requires conductors with a smaller cross-sectional area. This means a saving of

(ii)

copper (or aluminium) and thus the original installation costs are less.
Two voltages are available
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Chapter -1

Three-phase motors are very robust, relatively cheap, generally smaller, have selfstarting properties, provide a steadier output and require little maintenance
compared with single-phase motors.
** Referred A Textbook of Electrical Technology by B.L.Theraja

PROBLEMS
1. A balanced,

three-wire,

star-connected,

3-phase load

has

phase voltage

of

240V, a line current of 5A and a lagging power factor of 0.966. Draw the complete phasor
diagram.
2. A 415V, 3-phase, 4 wire, star-connected system supplies three resistive loads as shown in Fig.
Determine (a) the current in each line and (b) the current in the neutral conductor

*Referred Electrical and Electronic principles and Technology by John Bird


3. A 440V, 3 phase, 4 wire star connected system supplies three resistive loads of 50 ohms each.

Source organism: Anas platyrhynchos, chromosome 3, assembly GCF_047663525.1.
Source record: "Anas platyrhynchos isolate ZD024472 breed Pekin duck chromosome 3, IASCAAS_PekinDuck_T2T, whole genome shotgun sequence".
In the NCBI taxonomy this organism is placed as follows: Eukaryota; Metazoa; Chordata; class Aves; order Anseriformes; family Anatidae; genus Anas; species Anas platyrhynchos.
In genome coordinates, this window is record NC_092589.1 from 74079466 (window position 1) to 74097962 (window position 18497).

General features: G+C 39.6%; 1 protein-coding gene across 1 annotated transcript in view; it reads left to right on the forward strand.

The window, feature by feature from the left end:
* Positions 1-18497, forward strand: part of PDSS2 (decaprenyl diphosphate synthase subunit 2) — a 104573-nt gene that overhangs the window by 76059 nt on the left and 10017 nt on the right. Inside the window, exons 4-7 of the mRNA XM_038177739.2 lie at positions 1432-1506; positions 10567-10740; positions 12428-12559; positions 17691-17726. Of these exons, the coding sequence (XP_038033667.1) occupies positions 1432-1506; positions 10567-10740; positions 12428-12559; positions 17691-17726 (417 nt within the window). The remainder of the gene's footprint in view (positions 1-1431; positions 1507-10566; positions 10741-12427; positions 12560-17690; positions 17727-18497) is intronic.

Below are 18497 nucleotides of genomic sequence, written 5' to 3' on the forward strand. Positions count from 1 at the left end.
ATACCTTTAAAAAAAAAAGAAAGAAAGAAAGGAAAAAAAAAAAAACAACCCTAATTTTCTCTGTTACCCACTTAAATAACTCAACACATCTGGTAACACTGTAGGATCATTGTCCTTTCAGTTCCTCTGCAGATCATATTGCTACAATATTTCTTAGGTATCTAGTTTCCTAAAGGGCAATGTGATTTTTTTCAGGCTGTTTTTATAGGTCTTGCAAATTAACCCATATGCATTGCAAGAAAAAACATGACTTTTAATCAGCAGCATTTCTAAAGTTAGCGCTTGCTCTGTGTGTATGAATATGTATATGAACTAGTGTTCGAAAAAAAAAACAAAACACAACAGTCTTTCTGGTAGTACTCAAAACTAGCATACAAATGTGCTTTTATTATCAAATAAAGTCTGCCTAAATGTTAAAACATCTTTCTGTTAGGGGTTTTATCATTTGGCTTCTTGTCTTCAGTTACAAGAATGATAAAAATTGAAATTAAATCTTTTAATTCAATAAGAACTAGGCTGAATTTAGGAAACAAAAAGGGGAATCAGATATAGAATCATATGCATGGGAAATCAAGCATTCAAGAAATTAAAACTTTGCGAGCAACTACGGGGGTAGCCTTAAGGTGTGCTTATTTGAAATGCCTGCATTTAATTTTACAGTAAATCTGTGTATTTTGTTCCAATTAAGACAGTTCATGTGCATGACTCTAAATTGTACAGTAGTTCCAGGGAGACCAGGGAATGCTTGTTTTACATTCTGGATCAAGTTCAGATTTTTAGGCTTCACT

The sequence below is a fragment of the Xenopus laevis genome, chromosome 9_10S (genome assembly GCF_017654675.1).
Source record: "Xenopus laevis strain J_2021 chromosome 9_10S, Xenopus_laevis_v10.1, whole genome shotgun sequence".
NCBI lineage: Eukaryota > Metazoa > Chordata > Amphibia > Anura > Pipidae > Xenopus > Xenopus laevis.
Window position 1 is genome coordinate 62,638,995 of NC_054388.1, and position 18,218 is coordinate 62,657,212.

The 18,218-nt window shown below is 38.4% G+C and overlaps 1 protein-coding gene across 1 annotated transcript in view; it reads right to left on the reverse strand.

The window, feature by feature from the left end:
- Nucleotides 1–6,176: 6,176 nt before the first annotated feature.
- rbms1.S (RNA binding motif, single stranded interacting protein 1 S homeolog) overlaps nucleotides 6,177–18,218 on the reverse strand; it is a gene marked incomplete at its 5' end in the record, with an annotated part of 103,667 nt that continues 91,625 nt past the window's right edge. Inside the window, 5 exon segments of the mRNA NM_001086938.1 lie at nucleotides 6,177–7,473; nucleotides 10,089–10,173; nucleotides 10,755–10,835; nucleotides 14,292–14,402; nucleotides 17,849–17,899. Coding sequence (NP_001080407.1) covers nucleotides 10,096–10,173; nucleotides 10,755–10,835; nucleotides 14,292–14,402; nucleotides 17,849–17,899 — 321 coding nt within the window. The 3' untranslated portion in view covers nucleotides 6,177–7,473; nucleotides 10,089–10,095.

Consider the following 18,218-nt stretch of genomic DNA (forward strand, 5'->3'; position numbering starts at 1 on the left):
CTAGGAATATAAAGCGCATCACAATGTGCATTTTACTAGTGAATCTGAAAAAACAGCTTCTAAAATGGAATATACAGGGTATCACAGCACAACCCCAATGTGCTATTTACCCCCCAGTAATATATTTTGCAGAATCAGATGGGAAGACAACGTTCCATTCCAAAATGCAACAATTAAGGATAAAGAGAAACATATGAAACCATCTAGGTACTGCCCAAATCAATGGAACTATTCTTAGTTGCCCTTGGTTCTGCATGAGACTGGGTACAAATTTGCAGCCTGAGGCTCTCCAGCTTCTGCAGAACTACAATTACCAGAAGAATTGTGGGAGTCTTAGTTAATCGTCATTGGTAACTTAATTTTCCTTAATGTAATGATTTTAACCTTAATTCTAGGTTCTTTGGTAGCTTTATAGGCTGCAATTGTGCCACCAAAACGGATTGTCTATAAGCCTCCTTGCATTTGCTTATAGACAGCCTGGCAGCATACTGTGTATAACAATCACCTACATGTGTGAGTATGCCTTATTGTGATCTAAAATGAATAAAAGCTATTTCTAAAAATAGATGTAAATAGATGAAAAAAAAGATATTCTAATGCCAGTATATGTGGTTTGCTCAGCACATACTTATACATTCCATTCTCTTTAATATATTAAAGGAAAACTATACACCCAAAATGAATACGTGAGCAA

Determine a) the current in each line b) the current in the neutral conductor.
4. Three loads, each of resistance 50 are connected in star to a 415V, 3-phase supply.
Determine (a) the phase voltage, (b) the phase current and (c) the line current.
5. A star-connected load consists of three identical coils, each of inductance 159.2 mH and
resistance 50 . If the supply frequency is 50 Hz and the line current is 2A Determine
(a) the phase voltage and (b) the line voltage.
6. Three identical capacitors are connected in star to a 400V, 50 Hz 3-phase supply. If the
line current is 12A. Determine the capacitance of each of the capacitors.
7. Three coils each having resistance 6 and inductance LH are connected in star to a 415V,
50 Hz, 3-phase supply. If the line current is 30A, find the value of L.
8. Three loads, each of resistance 50 are connected in delta to a 400V, 3-phase supply.
Determine (a) the phase voltage, (b) the phase current and (c) the line current.

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** Referred Electrical and Electronic principles and Technology by John Bird